Written By Malin Jörnvi

MoMa, Jan 20th 2017

Published: January 21, 2017

On a day like this it seemed fitting to close down the outer world contact for a few hours, and what better place to spend that time than inside The Museum of Modern Art. As an NYU student I’m very fortunate to have MoMa as one of the institutions to which I have free admission, and today I was even more lucky as I managed to hit an almost crowd free time slot. But to spend time in art galleries and museums didn’t come natural to me at first.

Before coming to NYC, I struggled a lot with visual art, and I still get overwhelmed if I stay for too long in any one space. But arriving freshman year determined to make the most of my time in the city I decided to challenge my disbeliefs, and today after a fair amount of time exploring, I’d say that I have a much bigger appreciation of the art form and that MoMa holds some of my favorite artists and movements. Since a first year writing assignment, whenever I visit I always go back to the Abstract Expressionism of Barnet Newman and Jackson Pollock and as my drawing class in Florence introduced me to Georges Seurat and his extraordinary treatment of light, I happily found that MoMa had two of his pieces on display. But today a temporary exhibition on the top floor sparked my interest. Advertised with the words: “Our heads are round so our thoughts can change direction,” I of course couldn’t help but enter and that was a fortunate whim, because Francis Picabia definitely rose to the top of my list: I found the paradox that every single painting had something to say while the color nuances and their composition were completely beyond words. I simply couldn’t help but thinking: “this is art,” and on a day like this I’m convinced that the deeply human language of art is more important than ever.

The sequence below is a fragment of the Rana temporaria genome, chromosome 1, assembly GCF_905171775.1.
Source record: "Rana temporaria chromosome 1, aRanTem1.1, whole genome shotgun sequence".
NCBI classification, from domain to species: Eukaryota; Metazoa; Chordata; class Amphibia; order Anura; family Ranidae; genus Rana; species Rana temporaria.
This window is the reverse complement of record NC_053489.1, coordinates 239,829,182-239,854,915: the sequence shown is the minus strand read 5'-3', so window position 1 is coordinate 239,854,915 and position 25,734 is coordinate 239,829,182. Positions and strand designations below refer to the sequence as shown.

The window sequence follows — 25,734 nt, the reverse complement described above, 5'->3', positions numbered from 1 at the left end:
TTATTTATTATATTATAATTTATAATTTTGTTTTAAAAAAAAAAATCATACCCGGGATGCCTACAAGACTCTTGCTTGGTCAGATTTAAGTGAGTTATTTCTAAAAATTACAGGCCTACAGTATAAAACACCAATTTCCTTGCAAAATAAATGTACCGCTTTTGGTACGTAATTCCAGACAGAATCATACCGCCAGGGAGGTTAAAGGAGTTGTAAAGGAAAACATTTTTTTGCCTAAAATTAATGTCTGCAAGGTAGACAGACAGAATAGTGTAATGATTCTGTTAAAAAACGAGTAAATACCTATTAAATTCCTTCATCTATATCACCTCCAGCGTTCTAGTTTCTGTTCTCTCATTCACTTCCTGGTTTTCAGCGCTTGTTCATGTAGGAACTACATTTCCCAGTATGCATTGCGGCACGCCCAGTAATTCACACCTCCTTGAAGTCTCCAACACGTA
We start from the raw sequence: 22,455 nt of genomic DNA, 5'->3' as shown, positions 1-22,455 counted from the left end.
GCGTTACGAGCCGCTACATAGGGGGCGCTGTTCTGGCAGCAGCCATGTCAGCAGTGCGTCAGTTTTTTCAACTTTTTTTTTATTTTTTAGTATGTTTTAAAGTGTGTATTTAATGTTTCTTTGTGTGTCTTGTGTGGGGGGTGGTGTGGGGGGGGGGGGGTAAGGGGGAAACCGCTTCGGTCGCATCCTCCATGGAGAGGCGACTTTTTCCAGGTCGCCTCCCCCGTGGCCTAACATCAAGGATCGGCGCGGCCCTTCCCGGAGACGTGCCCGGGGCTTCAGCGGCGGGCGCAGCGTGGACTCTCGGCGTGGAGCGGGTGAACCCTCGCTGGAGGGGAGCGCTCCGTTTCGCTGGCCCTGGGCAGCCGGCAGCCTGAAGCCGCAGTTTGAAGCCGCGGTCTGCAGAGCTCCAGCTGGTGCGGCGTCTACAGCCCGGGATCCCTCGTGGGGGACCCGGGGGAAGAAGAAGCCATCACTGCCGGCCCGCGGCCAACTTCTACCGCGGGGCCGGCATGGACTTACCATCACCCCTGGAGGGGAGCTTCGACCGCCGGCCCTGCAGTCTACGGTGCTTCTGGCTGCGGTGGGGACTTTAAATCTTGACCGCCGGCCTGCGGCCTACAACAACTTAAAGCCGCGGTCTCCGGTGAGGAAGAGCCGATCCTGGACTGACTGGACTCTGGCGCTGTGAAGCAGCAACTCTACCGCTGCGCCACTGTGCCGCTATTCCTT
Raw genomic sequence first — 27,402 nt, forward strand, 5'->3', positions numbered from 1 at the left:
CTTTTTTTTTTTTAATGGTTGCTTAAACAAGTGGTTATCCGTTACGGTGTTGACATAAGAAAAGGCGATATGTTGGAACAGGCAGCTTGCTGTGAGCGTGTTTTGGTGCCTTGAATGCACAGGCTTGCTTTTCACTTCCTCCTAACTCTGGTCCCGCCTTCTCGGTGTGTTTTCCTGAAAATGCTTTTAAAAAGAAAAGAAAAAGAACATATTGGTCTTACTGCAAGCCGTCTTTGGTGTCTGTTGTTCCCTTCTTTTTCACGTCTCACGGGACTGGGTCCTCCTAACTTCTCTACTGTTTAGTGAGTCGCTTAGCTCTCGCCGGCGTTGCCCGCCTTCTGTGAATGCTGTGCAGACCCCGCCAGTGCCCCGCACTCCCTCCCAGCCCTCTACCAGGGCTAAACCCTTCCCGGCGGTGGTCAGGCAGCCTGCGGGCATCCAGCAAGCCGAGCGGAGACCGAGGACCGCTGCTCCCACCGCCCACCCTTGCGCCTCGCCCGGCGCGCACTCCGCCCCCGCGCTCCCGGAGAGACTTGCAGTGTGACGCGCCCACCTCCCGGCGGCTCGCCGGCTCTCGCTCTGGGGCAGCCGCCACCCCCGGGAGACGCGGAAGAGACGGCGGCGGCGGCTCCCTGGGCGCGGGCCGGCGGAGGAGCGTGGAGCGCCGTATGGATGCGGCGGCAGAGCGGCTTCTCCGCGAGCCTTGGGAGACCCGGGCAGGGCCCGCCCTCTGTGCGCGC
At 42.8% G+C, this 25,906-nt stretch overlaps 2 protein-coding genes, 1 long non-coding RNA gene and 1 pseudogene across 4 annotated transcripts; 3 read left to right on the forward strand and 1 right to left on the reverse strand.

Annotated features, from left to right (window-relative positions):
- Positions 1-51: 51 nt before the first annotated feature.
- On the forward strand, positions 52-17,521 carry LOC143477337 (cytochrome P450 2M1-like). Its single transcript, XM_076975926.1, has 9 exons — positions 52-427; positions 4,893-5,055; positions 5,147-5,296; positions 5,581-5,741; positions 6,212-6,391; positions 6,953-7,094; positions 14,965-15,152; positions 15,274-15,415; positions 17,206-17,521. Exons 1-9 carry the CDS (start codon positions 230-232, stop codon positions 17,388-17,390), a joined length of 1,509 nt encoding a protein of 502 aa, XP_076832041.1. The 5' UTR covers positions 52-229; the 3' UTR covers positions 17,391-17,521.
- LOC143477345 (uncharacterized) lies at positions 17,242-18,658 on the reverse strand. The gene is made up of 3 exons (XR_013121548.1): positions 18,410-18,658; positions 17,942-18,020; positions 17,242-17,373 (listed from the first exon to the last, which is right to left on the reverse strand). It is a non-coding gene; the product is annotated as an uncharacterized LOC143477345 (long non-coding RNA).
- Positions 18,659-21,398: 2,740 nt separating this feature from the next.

Francis Picabia, MoMa, New York City


Francis Picabia, MoMa, New York City

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Francis Picabia, MoMa, New York City

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